In order to cast a sorcerous spell, the Sorcerer must make eye contact with his victim and speak the necessary enchantment. Eye contact is absolutely necessary, making the gaze of the sorcerer shunned by all sane individuals. The sorcerer then focuses his talent and pronounces the spell three times, and the magic is made.
The length of the spell involved depends on the power of the desired effect, and can range from a few words to a lengthy speech. The Sorcerer must speak it correctly three times, and then spend a portion of his own life force to power the spell. This means that any given Sorcerer can perform only a very limited number of spells in his lifetime, and that Sorcerers are very reluctant to use their craft. Indeed, older Sorcerers tend to look at their profession as a curse of sorts.
In Secret of the Sixth Magic, the Rule of Three is shown to be replaceable (via Metamagic) by the Rule of the Threshold ("Fleeting in sight, fixed in mind.").
- Law of Ubiquity: Flame permeates all.
- Law of Dichotomy: Dominance or submission.
The Art of Wizardry is a simple one, based on the summoning and control of demons. Demons are beings from another reality (not necessarily evil) who possess immense power when they are on our plane of existence. There are no complicated rituals, incantations, or formulae to memorize, but nevertheless Wizardry is the least practiced of the Five Magics, due to the dangers associated with it.
The Law of Ubiquity tells us that Flame permeates all. That is, that we can summon demons through fire. Small imps with minor abilities can sometimes spontaneously manifest through normal fires. Anything more powerful requires the active concentration and will of a Wizard. In addition, the more powerful the demon, the more exotic the fire necessary to provide it with a path to this world. Demons of slight power can be summoned through fires of wood or coal, with more advanced demons requiring exotic woods or liquids, or even stone or metals to be used as fuel for their fires. The burning of these normally incombustible materials is accomplished through an effort of will on the part of the Wizard.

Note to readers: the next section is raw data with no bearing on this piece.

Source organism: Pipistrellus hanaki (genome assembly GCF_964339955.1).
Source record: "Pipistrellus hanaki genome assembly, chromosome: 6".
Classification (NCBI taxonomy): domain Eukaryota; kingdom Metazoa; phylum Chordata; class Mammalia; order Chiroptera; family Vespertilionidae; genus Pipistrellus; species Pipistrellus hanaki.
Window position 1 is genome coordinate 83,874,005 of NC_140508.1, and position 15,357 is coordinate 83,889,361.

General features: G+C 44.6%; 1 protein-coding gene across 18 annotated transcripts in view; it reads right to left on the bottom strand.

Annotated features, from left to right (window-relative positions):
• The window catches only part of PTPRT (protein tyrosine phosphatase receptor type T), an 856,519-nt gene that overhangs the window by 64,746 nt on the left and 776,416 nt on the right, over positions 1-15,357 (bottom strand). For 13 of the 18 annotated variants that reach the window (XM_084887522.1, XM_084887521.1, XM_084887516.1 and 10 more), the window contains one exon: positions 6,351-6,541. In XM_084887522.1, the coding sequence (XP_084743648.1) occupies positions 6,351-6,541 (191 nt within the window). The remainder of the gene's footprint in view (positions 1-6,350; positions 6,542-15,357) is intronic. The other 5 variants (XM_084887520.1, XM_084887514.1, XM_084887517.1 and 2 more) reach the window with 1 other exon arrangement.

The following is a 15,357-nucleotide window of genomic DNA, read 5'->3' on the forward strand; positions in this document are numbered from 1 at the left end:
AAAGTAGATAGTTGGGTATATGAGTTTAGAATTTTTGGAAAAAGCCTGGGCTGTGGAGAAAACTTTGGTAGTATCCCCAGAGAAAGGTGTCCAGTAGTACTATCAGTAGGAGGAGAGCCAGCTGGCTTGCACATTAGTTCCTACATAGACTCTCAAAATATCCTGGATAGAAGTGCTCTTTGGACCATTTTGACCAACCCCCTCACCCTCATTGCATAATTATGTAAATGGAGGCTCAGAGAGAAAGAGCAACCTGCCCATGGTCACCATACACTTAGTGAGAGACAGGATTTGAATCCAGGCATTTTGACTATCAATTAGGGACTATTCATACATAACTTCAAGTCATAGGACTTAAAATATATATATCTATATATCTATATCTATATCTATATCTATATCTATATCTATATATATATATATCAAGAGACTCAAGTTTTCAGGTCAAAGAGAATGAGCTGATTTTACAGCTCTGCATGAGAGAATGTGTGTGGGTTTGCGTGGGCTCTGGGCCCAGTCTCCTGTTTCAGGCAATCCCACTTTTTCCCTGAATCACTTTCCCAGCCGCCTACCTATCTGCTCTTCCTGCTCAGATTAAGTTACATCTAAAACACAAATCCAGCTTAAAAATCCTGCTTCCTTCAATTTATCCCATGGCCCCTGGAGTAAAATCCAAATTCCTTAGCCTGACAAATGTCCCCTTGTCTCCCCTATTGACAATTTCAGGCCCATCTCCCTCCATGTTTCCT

The Law of Dichotomy says that the Wizard, having once summoned a demon, must either control it with his mind and will, or be controlled by it. There is no third path—one or the other must be controlled. Once control is established, the one controlled is bound for a length of time or for a task. The length of time can be long, but is inversely proportional to the power of the demon. Imps may be bound for years or decades. Greater demons and demonic princes may only be bound for single task, but are able to perform astounding magical feats as a single task.
- Postulate of Invariance
- Axiom of Least Contradiction
- Verity of Exclusion
Metamagic is the art of manipulating the laws that govern magic itself, that is, the seven rules listed above under the other schools. It is the principle focus of Secret of the Sixth Magic, wherein it is discovered/formulated (which may explain why no associated aphorisms are given, due to its newness). Wielding Metamagic involves suspending the current rules, replacing them with new rules, and reinstating the rules—the greater the skill of the Metamagician, the greater the difference between the old rule and the new one may be.
The Postulate of Invariance states that there can only be seven rules governing magic; the Axiom of Least Contradiction states that the seven rules that are in effect are those that best match the (non-magical) effects occurring during periods when the rules are suspended; the Verity of Exclusion states that those who are capable of wielding Metamagic are inherently incapable of wielding any other magic and vice versa.
In popular culture
The song "Five Magics" by Megadeth was inspired by this book, although the five magics listed in the song's lyrics differ to those in the book. The five magics in the song are listed as Alchemy, Sorcery, Wizardry, Thermatology and Electricity.
Master of The Five Magics was credited by author Patrick Rothfuss as being influential in the writing of his Kingkiller Chronicles (The Name of the Wind (2007), The Wise Man's Fear (2011), The Slow Regard of Silent Things (2014) and the yet-unpublished Doors of Stone) during an author's panel at the Phonix Comicon in 2014.
- "80s Fantasy and Master of the Five Magics". Black Gate.
- "Underground Reading: Master of the Five Magics by Lyndon Hardy". Pornokitsch.
- "These Magical Worlds Are Even Better Than 'Harry Potter'". Huffington Post.
- "Text me that hex, please? Kthxbai!". Tor.com.
- Stableford, Brian (2009). The A to Z of Fantasy Literature. Scarecrow Press. p. 191. ISBN 0810863456.